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First week of spring has been busy at our farm

Environmentally-friendly concrete mixing slab goes in, while soil samples were pulled.

Last week felt more like spring than this week where we farm in Indiana. Monday was the nicest day this week. We were able to pour a concrete slab which will become our chemical mixing area. The slab also has a 6-inch tall curb around the outside to act as containment area in the event something goes wrong.

Though it is our intent to comply with regulations, the reasoning is more basic than that. It just makes sense to take care of the environment. Farmers know this as we make our living from the earth and its resources.

While Dad and I were out of town, soil samples were pulled. Generally, we try to keep about a three-year sampling rotation, where a third of our acres are sampled each year.

One change we have made this year is to request micronutrient test results on all the samples. Some soil test services don’t do any micros, and some report micros on every 5th or 7th sample. It cost an additional $1 per acre, but we think this will give us a better ‘look’ at the field fertility.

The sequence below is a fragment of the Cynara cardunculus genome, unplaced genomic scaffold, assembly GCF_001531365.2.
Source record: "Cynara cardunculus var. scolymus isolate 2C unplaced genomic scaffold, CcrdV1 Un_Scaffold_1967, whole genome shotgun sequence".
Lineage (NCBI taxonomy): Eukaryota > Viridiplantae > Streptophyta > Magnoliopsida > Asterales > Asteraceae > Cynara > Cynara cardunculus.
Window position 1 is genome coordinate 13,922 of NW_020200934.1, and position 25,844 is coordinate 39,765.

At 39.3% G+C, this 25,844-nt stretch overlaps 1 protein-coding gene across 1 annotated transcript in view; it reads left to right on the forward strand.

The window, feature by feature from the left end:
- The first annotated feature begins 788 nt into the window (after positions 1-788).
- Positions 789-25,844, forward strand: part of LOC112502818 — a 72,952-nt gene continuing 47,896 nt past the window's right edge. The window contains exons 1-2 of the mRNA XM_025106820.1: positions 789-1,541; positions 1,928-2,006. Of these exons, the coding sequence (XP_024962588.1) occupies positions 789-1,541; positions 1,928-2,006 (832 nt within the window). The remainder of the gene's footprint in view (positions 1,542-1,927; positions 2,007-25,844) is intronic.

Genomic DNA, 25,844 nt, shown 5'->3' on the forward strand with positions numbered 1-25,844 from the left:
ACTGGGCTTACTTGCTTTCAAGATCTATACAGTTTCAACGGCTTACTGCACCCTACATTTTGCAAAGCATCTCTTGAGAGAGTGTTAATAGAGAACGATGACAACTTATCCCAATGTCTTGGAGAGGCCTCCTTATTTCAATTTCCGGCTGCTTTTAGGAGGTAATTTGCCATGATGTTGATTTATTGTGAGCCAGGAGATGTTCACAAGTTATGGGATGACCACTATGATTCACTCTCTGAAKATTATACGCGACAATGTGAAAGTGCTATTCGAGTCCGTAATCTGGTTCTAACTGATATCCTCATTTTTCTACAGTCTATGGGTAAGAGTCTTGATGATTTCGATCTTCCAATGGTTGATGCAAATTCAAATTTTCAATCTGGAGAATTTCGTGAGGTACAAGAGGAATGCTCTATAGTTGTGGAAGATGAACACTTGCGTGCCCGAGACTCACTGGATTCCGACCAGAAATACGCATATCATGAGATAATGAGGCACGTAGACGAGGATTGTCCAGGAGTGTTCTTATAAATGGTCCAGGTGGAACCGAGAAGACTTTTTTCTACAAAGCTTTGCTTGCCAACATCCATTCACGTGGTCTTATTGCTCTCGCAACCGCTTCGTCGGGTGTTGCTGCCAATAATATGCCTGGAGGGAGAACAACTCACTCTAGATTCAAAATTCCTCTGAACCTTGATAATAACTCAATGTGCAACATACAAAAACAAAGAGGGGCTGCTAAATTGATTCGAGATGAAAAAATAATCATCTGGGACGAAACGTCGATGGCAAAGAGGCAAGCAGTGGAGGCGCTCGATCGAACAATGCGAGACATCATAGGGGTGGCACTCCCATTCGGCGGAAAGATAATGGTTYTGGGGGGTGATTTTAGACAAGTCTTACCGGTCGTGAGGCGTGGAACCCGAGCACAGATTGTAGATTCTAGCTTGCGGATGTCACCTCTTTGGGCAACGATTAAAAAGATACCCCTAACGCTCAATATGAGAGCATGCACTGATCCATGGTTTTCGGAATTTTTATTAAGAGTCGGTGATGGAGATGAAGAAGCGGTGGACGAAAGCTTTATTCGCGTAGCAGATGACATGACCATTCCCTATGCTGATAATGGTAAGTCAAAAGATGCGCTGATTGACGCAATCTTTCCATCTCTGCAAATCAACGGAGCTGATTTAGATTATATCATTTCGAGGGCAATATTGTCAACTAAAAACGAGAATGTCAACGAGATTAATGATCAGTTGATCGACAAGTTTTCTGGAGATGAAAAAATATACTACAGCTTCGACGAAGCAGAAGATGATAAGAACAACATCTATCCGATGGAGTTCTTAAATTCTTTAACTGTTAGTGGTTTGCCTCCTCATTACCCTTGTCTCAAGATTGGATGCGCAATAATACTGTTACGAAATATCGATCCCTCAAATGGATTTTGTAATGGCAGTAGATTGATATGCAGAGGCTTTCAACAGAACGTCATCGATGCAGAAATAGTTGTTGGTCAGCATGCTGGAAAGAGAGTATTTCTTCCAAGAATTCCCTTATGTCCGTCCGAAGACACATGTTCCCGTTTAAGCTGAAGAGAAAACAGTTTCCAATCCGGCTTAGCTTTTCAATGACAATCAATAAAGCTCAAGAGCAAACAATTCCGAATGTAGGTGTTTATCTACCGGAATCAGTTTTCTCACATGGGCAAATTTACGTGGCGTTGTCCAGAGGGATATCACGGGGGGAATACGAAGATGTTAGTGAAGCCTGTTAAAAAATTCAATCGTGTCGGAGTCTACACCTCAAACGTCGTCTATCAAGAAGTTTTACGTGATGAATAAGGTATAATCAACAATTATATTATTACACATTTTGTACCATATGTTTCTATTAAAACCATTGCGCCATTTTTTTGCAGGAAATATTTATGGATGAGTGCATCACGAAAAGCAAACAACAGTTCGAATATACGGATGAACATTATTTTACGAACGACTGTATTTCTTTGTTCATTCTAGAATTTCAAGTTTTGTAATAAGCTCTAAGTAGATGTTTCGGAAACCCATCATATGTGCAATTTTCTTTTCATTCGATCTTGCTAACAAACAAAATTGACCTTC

We may also pull some deeper soil samples just to see what is further down in the root zone.

Anhydrous going on

On our way back home we traveled across I-80 in Illinois and saw just a couple tractors out in the fields applying anhydrous ammonia. I know the first few tanks in our area were delivered to farms late last week. After we get past this weekend’s weather, spring work will come furiously.

We are doing one (hopefully) final review of soil tests and crop plans. We want everything to be ready when the time comes. It looks as though we may be missing a few VRT maps which I’ll have to have created.

I’m sure the kids will be disgruntled this weekend when they realize their ‘play area,’ aka the seed storage area, has been taken over by bags and boxes of seed and other supplies delivered this week. They will definitely be looking forward to some nice outdoors type of weather.

The opinions of the author are not necessarily those of Farm Futures or Farm Progress.

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